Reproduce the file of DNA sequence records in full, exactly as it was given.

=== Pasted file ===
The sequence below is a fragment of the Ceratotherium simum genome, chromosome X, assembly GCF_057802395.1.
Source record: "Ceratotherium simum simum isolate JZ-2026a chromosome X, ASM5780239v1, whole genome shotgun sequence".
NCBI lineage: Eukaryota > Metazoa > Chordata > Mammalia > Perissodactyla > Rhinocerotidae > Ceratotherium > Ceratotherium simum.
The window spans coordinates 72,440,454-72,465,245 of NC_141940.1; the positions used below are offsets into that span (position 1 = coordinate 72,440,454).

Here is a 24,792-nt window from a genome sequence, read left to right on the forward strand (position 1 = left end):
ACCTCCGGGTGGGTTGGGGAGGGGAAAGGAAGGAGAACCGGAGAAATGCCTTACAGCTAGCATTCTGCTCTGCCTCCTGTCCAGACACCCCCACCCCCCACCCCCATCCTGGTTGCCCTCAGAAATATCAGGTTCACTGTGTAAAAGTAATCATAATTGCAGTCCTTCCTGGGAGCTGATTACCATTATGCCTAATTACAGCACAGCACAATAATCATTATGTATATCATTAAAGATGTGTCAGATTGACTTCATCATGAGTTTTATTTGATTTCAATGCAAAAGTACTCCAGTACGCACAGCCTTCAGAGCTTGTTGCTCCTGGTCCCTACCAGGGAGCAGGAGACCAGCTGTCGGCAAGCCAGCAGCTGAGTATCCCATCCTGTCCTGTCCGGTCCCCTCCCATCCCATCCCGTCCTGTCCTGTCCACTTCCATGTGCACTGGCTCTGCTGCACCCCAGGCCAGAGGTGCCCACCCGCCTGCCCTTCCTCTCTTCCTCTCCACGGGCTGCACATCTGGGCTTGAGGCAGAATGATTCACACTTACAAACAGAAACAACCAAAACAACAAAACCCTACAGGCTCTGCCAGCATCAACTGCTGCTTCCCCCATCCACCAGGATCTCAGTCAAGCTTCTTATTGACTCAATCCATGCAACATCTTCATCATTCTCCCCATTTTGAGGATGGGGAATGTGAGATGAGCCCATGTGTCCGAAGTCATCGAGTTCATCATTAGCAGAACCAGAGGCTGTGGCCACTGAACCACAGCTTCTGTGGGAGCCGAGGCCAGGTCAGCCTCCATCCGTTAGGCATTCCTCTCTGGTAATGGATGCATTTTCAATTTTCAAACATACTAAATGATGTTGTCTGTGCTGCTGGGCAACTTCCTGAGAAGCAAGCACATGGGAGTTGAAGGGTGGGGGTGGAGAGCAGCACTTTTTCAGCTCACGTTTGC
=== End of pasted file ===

The sequence below is a fragment of the Ceratotherium simum genome, chromosome X, assembly GCF_057802395.1.
Source record: "Ceratotherium simum simum isolate JZ-2026a chromosome X, ASM5780239v1, whole genome shotgun sequence".
NCBI lineage: Eukaryota > Metazoa > Chordata > Mammalia > Perissodactyla > Rhinocerotidae > Ceratotherium > Ceratotherium simum.
The window spans coordinates 72,440,454-72,465,245 of NC_141940.1; the positions used below are offsets into that span (position 1 = coordinate 72,440,454).

Here is a 24,792-nt window from a genome sequence, read left to right on the forward strand (position 1 = left end):
ACCTCCGGGTGGGTTGGGGAGGGGAAAGGAAGGAGAACCGGAGAAATGCCTTACAGCTAGCATTCTGCTCTGCCTCCTGTCCAGACACCCCCACCCCCCACCCCCATCCTGGTTGCCCTCAGAAATATCAGGTTCACTGTGTAAAAGTAATCATAATTGCAGTCCTTCCTGGGAGCTGATTACCATTATGCCTAATTACAGCACAGCACAATAATCATTATGTATATCATTAAAGATGTGTCAGATTGACTTCATCATGAGTTTTATTTGATTTCAATGCAAAAGTACTCCAGTACGCACAGCCTTCAGAGCTTGTTGCTCCTGGTCCCTACCAGGGAGCAGGAGACCAGCTGTCGGCAAGCCAGCAGCTGAGTATCCCATCCTGTCCTGTCCGGTCCCCTCCCATCCCATCCCGTCCTGTCCTGTCCACTTCCATGTGCACTGGCTCTGCTGCACCCCAGGCCAGAGGTGCCCACCCGCCTGCCCTTCCTCTCTTCCTCTCCACGGGCTGCACATCTGGGCTTGAGGCAGAATGATTCACACTTACAAACAGAAACAACCAAAACAACAAAACCCTACAGGCTCTGCCAGCATCAACTGCTGCTTCCCCCATCCACCAGGATCTCAGTCAAGCTTCTTATTGACTCAATCCATGCAACATCTTCATCATTCTCCCCATTTTGAGGATGGGGAATGTGAGATGAGCCCATGTGTCCGAAGTCATCGAGTTCATCATTAGCAGAACCAGAGGCTGTGGCCACTGAACCACAGCTTCTGTGGGAGCCGAGGCCAGGTCAGCCTCCATCCGTTAGGCATTCCTCTCTGGTAATGGATGCATTTTCAATTTTCAAACATACTAAATGATGTTGTCTGTGCTGCTGGGCAACTTCCTGAGAAGCAAGCACATGGGAGTTGAAGGGTGGGGGTGGAGAGCAGCACTTTTTCAGCTCACGTTTGC